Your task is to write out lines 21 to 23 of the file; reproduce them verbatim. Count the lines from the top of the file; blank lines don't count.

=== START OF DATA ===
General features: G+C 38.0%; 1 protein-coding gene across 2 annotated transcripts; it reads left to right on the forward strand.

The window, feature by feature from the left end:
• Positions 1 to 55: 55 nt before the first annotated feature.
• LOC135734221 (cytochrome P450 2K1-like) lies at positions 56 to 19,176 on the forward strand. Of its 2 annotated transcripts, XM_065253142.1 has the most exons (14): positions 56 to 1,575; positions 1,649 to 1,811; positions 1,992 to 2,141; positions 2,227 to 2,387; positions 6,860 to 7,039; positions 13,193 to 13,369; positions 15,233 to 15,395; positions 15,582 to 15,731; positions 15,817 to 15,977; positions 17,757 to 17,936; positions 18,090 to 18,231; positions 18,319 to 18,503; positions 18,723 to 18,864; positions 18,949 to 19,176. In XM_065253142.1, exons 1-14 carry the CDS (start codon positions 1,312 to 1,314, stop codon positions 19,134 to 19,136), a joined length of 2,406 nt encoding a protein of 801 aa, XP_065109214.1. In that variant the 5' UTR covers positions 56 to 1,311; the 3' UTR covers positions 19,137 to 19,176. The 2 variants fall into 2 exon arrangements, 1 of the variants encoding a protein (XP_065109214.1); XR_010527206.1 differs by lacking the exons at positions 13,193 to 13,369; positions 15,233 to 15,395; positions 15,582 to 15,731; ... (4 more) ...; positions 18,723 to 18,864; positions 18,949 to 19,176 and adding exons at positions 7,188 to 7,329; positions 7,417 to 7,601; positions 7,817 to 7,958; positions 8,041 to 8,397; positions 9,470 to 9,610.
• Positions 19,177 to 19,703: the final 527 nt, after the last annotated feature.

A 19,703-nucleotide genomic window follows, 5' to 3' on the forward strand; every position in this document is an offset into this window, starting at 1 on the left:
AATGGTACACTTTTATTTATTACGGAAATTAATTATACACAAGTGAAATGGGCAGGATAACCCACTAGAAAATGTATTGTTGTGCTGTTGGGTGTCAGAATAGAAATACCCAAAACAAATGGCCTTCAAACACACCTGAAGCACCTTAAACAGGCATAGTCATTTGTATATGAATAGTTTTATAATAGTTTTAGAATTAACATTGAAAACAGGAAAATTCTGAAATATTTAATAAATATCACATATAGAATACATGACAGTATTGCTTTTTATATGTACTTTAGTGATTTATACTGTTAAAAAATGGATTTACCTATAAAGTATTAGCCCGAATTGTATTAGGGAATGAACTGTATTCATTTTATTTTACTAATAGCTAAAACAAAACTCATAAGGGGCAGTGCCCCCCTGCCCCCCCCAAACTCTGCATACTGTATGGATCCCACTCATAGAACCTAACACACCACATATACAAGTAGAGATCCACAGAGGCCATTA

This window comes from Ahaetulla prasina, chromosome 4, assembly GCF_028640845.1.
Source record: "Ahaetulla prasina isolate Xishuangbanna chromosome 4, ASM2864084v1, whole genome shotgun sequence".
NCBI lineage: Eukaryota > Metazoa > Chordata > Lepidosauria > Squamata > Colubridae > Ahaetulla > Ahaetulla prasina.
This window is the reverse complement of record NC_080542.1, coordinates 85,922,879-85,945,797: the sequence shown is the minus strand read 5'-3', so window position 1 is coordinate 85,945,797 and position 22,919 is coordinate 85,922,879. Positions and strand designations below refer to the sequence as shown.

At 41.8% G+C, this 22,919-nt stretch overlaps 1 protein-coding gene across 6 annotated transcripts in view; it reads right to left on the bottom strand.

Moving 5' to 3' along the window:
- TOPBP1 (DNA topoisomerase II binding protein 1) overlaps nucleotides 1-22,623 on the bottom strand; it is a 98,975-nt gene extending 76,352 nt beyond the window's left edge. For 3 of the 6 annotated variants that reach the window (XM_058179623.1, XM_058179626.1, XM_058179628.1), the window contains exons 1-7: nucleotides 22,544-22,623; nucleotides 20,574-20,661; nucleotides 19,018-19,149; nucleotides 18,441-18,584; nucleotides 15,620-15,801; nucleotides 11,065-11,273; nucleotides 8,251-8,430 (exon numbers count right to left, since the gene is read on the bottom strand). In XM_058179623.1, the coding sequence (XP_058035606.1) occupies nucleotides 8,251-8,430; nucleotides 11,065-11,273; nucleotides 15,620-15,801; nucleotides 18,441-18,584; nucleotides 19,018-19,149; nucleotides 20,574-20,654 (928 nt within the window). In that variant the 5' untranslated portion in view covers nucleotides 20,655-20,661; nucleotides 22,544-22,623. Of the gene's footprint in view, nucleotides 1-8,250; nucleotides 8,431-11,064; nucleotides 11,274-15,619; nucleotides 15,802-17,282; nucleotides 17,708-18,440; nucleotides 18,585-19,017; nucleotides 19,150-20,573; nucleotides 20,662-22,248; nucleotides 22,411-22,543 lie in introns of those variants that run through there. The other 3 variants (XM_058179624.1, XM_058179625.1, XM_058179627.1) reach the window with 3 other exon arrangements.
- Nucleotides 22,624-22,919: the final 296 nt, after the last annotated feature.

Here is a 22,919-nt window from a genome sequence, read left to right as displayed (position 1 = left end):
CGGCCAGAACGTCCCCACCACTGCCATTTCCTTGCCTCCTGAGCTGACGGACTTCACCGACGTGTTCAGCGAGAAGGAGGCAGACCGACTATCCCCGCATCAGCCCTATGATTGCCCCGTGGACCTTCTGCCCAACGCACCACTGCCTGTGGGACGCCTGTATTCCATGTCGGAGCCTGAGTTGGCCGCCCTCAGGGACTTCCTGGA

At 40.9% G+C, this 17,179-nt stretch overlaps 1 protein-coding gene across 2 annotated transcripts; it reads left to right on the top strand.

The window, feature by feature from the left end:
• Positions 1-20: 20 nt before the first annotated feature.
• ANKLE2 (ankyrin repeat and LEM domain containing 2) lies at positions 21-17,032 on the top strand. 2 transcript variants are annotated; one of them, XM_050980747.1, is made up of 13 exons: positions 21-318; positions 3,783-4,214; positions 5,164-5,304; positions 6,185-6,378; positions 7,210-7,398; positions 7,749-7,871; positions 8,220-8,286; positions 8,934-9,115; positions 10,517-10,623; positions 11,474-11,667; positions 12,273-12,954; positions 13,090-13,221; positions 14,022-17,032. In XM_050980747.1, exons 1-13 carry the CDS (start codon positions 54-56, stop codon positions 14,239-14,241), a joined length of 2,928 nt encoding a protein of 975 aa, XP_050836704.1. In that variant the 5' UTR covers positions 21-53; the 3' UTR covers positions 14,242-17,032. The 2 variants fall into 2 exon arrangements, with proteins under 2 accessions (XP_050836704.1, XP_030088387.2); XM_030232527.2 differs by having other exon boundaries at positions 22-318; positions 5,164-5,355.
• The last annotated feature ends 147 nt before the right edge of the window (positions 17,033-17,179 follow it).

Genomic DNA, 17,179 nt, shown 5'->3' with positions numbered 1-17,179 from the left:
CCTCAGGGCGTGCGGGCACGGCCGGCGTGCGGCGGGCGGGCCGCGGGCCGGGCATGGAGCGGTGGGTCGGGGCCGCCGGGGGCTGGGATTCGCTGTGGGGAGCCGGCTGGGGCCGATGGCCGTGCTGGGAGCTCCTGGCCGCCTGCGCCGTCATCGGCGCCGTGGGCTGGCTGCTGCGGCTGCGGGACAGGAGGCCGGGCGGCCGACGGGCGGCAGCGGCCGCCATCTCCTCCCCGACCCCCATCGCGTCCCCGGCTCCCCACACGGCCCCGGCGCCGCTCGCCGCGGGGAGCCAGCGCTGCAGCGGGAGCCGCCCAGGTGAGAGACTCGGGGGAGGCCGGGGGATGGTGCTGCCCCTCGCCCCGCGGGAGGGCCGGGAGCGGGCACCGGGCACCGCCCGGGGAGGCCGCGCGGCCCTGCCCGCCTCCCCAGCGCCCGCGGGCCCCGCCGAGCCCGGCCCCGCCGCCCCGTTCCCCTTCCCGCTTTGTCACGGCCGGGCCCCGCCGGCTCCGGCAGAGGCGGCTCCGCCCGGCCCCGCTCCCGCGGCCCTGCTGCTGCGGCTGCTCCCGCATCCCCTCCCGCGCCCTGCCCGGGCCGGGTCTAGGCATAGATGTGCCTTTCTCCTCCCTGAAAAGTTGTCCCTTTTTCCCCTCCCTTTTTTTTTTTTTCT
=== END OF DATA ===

• ANKLE2 (ankyrin repeat and LEM domain containing 2) lies at positions 21-17,032 on the top strand. 2 transcript variants are annotated; one of them, XM_050980747.1, is made up of 13 exons: positions 21-318; positions 3,783-4,214; positions 5,164-5,304; positions 6,185-6,378; positions 7,210-7,398; positions 7,749-7,871; positions 8,220-8,286; positions 8,934-9,115; positions 10,517-10,623; positions 11,474-11,667; positions 12,273-12,954; positions 13,090-13,221; positions 14,022-17,032. In XM_050980747.1, exons 1-13 carry the CDS (start codon positions 54-56, stop codon positions 14,239-14,241), a joined length of 2,928 nt encoding a protein of 975 aa, XP_050836704.1. In that variant the 5' UTR covers positions 21-53; the 3' UTR covers positions 14,242-17,032. The 2 variants fall into 2 exon arrangements, with proteins under 2 accessions (XP_050836704.1, XP_030088387.2); XM_030232527.2 differs by having other exon boundaries at positions 22-318; positions 5,164-5,355.
• The last annotated feature ends 147 nt before the right edge of the window (positions 17,033-17,179 follow it).

Genomic DNA, 17,179 nt, shown 5'->3' with positions numbered 1-17,179 from the left: